Researchers at the University of Bonn have identified a gene in fruit flies that controls the metabolism of fat.
The researchers called the gene 'schlank' (German for 'slim').
According to them, the discovery could help in developing new medicines to fight obesity as mammals also carry a group of genes that are structurally very similar to 'schlank'.
The larvae in which this gene is defective have been found to lose their entire fat reserves.
According to Professor Michael Hoch from the University of Bonn, 'in extreme cases the defect can even lead to death.'
The study showed that the gene contains the instructions of what is known as ceramide synthase. Ceramides serve as raw materials for the gauzy membranes that enclose all of the cells in the body.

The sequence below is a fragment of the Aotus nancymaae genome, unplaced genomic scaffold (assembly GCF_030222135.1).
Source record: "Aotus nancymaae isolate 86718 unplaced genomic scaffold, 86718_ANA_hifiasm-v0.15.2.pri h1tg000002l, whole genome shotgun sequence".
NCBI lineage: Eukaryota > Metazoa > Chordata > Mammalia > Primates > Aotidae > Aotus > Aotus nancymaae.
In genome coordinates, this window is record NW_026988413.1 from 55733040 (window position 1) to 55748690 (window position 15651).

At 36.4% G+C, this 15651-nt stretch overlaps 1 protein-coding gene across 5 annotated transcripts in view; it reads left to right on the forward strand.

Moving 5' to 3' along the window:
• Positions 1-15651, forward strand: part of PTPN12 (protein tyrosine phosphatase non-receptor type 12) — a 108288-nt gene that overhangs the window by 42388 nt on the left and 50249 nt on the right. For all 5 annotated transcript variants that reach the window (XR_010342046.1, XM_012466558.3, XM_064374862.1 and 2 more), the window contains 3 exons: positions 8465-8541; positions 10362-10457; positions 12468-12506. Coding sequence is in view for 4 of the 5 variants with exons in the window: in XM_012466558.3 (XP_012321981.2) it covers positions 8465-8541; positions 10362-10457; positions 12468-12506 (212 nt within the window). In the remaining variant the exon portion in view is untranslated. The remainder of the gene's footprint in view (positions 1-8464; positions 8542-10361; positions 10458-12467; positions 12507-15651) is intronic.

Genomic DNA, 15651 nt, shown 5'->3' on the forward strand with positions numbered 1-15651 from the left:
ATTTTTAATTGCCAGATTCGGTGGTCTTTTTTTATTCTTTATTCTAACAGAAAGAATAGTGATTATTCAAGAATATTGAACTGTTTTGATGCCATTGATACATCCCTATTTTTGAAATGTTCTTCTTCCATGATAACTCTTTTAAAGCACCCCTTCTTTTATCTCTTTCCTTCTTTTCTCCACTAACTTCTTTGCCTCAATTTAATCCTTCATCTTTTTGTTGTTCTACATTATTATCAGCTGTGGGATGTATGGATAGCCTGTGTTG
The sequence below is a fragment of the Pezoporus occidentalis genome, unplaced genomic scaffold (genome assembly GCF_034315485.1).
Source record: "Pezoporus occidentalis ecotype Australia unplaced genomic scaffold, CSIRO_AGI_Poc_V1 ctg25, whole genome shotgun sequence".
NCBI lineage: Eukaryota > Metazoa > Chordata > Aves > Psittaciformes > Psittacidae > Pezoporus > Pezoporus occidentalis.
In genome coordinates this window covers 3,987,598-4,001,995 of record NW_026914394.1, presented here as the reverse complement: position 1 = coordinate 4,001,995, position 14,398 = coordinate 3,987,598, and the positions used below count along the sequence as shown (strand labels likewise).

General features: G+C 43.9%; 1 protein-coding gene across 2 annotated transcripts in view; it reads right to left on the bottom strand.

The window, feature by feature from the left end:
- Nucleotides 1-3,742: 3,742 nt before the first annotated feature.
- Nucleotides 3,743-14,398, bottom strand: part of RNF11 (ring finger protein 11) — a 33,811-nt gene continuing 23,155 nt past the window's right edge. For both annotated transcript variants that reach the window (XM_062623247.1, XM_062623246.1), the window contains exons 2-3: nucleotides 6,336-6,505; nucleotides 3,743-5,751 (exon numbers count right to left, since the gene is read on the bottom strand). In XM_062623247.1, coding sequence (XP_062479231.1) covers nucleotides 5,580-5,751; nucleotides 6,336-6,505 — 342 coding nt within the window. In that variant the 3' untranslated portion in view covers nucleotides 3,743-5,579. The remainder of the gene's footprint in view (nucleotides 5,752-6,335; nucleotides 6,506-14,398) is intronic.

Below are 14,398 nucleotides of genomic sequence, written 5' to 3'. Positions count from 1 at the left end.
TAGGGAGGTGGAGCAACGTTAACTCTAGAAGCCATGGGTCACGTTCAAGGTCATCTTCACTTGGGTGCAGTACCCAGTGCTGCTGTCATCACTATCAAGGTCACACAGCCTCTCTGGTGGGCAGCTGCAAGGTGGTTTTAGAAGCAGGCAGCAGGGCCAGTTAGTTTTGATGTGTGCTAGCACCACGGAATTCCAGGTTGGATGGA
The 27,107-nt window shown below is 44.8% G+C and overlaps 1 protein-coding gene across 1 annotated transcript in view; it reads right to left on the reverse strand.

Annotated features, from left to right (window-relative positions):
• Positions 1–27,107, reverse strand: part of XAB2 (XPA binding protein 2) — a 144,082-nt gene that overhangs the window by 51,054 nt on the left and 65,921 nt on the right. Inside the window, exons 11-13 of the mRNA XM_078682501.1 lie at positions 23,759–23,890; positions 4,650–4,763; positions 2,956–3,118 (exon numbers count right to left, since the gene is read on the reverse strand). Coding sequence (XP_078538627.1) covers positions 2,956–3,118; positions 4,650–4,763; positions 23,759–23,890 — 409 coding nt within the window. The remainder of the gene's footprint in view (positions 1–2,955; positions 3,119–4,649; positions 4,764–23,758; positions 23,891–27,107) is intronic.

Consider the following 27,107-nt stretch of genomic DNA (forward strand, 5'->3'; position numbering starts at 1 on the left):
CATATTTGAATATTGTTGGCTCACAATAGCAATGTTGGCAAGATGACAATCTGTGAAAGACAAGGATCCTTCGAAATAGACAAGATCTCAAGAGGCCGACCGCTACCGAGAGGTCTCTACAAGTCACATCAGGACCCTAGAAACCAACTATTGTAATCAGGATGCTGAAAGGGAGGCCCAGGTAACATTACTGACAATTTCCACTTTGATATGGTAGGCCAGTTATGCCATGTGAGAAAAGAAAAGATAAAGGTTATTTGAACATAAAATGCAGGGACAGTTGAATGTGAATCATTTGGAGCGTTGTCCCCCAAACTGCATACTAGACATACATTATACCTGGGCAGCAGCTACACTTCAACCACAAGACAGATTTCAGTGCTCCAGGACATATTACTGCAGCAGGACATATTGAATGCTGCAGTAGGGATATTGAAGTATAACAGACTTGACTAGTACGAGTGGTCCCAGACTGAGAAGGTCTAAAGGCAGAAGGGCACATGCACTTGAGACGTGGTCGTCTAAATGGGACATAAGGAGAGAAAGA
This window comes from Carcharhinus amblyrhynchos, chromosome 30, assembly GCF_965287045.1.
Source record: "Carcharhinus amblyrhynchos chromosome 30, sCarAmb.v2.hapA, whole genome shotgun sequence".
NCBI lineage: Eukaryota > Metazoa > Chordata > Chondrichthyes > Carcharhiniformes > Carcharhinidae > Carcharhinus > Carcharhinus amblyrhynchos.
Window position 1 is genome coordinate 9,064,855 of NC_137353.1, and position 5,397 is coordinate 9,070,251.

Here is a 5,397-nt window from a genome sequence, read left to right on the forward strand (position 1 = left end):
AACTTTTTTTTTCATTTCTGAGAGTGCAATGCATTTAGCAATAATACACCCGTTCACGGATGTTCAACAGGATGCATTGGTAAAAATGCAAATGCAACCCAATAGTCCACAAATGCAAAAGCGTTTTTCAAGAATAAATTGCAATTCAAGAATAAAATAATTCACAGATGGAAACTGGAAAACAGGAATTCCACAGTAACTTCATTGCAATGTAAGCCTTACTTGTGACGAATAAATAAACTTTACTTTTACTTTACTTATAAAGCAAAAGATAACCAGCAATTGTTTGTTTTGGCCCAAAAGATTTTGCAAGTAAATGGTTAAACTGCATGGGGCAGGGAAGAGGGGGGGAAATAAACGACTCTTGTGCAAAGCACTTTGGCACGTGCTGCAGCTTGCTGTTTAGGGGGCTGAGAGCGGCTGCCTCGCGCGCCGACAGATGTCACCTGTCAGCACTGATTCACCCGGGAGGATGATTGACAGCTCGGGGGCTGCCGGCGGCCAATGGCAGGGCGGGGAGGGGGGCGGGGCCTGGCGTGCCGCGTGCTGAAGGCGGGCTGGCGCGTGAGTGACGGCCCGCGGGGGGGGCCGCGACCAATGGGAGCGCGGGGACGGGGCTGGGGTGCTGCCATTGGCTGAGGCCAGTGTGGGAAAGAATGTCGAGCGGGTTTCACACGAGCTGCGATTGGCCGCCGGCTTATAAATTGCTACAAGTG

Moreover, schlank also has a regulatory function. It promotes lipid synthesis and at the same time inhibits the mobilisation of fat from the fat reserves.
This gene is striking similar to Lass genes from mice that partially compensate for the defect schlank gene in mutant flies.
"We introduced a mouse Lass gene in mutant Drosophila larvae," said Hoch.
"Normally the larvae died immediately after hatching. Thanks to the Lass gene they resumed building up body fat and survived until the next development stage," he added.
The research has been published in The EMBO Journal.